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August 31st, 2020

(Yet another one) CenturyLink BGP incident and the blinking Internet

On Sunday, August 30, 2020, it all started with a simple question: “What’s happening?”

A screenshot at the beginning of the incident

Approximately around 10 UTC, the global Internet started experiencing a very specific state of connectivity - inside the network of one of the largest Tier-1 operators in the world, CenturyLink (primary AS3356), something bad was undoubtedly going on.

At 17 UTC or 13 EDT a message was received, stating that:

“Summary: On August 30, 2020 10:04 GMT, CenturyLink identified an issue to be affecting users across multiple markets. The IP Network Operations Center (NOC) was engaged, and initial research identified that an offending flowspec announcement prevented Border Gateway Protocol (BGP) from establishing across multiple elements throughout the CenturyLink Network. The IP NOC deployed a global configuration change to block the offending flowspec announcement, which allowed BGP to begin to correctly establish. As the change propagated through the network, the IP NOC observed all associated service affecting alarms clearing and services returning to a stable state.”

So, what exactly happened to the CenturyLink - one of the largest Tier-1 ISPs in the world, and, according to Qrator.Radar’s upcoming National Internet Segments Reliability Research, the critical autonomous system in the United States?

Probably to answer that question we should wait for a more detailed RCA of this incident from CenturyLink.

Though we could still post analyze the aftermath from the perspective we’ve got.

“Successful traceroutes through AS3356, AS209 and AS3549 drop precipitously as world's largest telecom network suffers outage this morning” - Oracle InternetIntelligence

At a specific moment, as (allegedly) correctly outlined by the CenturyLink in (allegedly) support ticket around 10 a.m GMT/UTC, CenturyLink’s and related businesses (Level3) autonomous systems started dropping its internal BGP sessions, which led to problems with spreading routing information across their network.

Qrator.Radar at first saw a fluctuation in sessions established with our BGP collectors:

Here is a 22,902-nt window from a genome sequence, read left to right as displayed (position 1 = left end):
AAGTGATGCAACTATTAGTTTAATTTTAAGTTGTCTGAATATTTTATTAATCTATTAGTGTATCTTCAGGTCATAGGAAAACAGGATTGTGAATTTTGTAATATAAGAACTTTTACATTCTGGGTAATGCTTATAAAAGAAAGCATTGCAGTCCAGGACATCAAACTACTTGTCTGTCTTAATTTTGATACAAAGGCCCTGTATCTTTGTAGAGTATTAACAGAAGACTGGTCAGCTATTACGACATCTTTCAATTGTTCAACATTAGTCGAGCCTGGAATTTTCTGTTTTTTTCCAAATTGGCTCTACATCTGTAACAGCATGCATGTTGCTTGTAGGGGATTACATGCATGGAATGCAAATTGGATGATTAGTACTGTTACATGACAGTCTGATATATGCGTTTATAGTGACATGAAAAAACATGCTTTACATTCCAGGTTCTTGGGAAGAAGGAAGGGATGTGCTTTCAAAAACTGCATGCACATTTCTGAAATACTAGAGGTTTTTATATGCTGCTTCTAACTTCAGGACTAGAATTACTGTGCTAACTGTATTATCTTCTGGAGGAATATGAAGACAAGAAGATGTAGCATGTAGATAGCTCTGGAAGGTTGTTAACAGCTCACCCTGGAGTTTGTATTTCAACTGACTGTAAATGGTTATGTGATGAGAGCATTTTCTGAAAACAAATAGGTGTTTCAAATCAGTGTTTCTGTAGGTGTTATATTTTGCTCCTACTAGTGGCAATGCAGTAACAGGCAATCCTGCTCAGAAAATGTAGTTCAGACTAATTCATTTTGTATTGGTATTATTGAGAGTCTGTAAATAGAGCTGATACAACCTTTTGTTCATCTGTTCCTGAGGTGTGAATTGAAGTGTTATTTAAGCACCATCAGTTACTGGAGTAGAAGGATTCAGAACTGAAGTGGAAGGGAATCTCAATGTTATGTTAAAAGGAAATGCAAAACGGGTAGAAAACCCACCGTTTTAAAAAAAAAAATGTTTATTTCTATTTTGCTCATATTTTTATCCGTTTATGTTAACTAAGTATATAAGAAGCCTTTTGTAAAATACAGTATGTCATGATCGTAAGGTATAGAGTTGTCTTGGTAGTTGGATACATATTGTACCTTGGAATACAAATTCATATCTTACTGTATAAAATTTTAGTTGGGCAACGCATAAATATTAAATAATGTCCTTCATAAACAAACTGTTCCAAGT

After a moment we already got a more detailed picture of what percentage of regional sessions with our BGP-collectors was dropped:
Brazil: 55%
United States: 49%
Russia: 3%
Germany: 44%
France: 50%
United Kingdom: 36%
Netherlands: 52%
Australia: 42%
Ukraine: 28%
Italy: 31%
Luxembourg: 21%
Switzerland: 81%
Canada: 78%
Poland: 66%
Czechia: 75%
Austria: 71%
South Africa: 25%
Spain: 75%
Bulgaria: 100%
Belarus: 33%

As you can see, in this case, a one particular network malfunction led to a significant drop in sessions established, which is confirmed by CenturyLink itself.

We do not want to speculate on how exactly an “offending flowspec announcement” affected BGP reflectors - these days flowspec is used for many things, including packet filtering rules and RTBH option, too many things could collide in theory, but only CenturyLink knows what it was.

AS3356’ announced prefixes looked as following during the incident:

As you can see, at 10:11 announcements dropped almost 10x, from 13478 at 9:56 UTC to 1691.

At the same time, in the United States alone, the overall amount of announcements dropped by 30 000:

As you can see, US-based (according to RipeDB) overall announcements dropped by 30k during the CenturyLink incident, while AS3356 itself dropped only about 12k announcements.

A whole number of Internet companies reportedly felt the effect of this incident: Cloudflare, Twitter, Discord and probably more. Despite so many circumstantial evidence, this particular incident was obscure from the outside - there was no typical connection drop tied with BGP, rather than the absence of connectivity at all.

Among many reports, there was one that caught our attention - “Chess Olympiad: India and Russia both get gold after controversial final.” According to the BBC article, both players lost their connection in the final round, at the time of an incident.

Due to its size, the CenturyLink network is nowadays essential to the Internet. As we saw, it is not only the most critical autonomous system in the United States, that is at least partly responsible for the whole US region gaining back their 10 positions in reliability Top-20 rating for the year 2020, which we are presenting soon - in the entire world other networks rely upon CenturyLink to provide them with good connectivity and latency for serving content to users.


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